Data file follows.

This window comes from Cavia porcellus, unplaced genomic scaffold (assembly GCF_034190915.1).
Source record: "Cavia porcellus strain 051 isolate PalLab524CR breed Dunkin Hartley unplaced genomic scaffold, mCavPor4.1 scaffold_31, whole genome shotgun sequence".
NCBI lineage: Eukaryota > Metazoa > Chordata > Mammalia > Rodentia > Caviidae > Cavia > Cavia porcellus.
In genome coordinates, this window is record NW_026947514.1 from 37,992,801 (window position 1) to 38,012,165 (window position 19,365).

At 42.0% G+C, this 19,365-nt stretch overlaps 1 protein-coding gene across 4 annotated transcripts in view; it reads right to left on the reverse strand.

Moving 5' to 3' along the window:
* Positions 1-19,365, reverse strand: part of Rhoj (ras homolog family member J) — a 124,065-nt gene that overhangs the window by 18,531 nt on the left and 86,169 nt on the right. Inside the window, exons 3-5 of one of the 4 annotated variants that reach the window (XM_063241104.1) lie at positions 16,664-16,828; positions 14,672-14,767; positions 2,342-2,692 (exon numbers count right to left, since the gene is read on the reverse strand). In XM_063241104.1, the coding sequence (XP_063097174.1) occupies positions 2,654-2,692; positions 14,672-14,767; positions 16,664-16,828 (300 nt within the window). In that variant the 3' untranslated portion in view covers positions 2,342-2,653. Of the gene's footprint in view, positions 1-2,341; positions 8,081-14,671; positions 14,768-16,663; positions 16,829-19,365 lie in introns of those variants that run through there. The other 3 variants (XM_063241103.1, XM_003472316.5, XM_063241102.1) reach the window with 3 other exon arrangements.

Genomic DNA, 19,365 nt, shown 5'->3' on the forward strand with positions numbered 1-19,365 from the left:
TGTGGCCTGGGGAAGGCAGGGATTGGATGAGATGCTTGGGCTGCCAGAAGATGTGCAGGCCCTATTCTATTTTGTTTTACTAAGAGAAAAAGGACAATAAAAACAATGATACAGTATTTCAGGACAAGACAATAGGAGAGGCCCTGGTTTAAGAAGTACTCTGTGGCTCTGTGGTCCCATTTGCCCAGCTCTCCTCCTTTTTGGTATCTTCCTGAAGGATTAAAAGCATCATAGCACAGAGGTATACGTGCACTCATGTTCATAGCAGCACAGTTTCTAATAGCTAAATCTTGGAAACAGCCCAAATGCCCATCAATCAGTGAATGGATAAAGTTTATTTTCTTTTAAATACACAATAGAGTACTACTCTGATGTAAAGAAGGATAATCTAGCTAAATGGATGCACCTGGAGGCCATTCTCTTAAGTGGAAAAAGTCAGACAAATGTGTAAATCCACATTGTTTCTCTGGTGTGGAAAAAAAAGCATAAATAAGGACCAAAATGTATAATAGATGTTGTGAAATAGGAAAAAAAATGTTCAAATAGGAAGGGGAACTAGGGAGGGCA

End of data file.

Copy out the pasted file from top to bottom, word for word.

This window comes from Cavia porcellus, unplaced genomic scaffold (assembly GCF_034190915.1).
Source record: "Cavia porcellus strain 051 isolate PalLab524CR breed Dunkin Hartley unplaced genomic scaffold, mCavPor4.1 scaffold_31, whole genome shotgun sequence".
NCBI lineage: Eukaryota > Metazoa > Chordata > Mammalia > Rodentia > Caviidae > Cavia > Cavia porcellus.
In genome coordinates, this window is record NW_026947514.1 from 37,992,801 (window position 1) to 38,012,165 (window position 19,365).

At 42.0% G+C, this 19,365-nt stretch overlaps 1 protein-coding gene across 4 annotated transcripts in view; it reads right to left on the reverse strand.

Moving 5' to 3' along the window:
* Positions 1-19,365, reverse strand: part of Rhoj (ras homolog family member J) — a 124,065-nt gene that overhangs the window by 18,531 nt on the left and 86,169 nt on the right. Inside the window, exons 3-5 of one of the 4 annotated variants that reach the window (XM_063241104.1) lie at positions 16,664-16,828; positions 14,672-14,767; positions 2,342-2,692 (exon numbers count right to left, since the gene is read on the reverse strand). In XM_063241104.1, the coding sequence (XP_063097174.1) occupies positions 2,654-2,692; positions 14,672-14,767; positions 16,664-16,828 (300 nt within the window). In that variant the 3' untranslated portion in view covers positions 2,342-2,653. Of the gene's footprint in view, positions 1-2,341; positions 8,081-14,671; positions 14,768-16,663; positions 16,829-19,365 lie in introns of those variants that run through there. The other 3 variants (XM_063241103.1, XM_003472316.5, XM_063241102.1) reach the window with 3 other exon arrangements.

Genomic DNA, 19,365 nt, shown 5'->3' on the forward strand with positions numbered 1-19,365 from the left:
TGTGGCCTGGGGAAGGCAGGGATTGGATGAGATGCTTGGGCTGCCAGAAGATGTGCAGGCCCTATTCTATTTTGTTTTACTAAGAGAAAAAGGACAATAAAAACAATGATACAGTATTTCAGGACAAGACAATAGGAGAGGCCCTGGTTTAAGAAGTACTCTGTGGCTCTGTGGTCCCATTTGCCCAGCTCTCCTCCTTTTTGGTATCTTCCTGAAGGATTAAAAGCATCATAGCACAGAGGTATACGTGCACTCATGTTCATAGCAGCACAGTTTCTAATAGCTAAATCTTGGAAACAGCCCAAATGCCCATCAATCAGTGAATGGATAAAGTTTATTTTCTTTTAAATACACAATAGAGTACTACTCTGATGTAAAGAAGGATAATCTAGCTAAATGGATGCACCTGGAGGCCATTCTCTTAAGTGGAAAAAGTCAGACAAATGTGTAAATCCACATTGTTTCTCTGGTGTGGAAAAAAAAGCATAAATAAGGACCAAAATGTATAATAGATGTTGTGAAATAGGAAAAAAAATGTTCAAATAGGAAGGGGAACTAGGGAGGGCA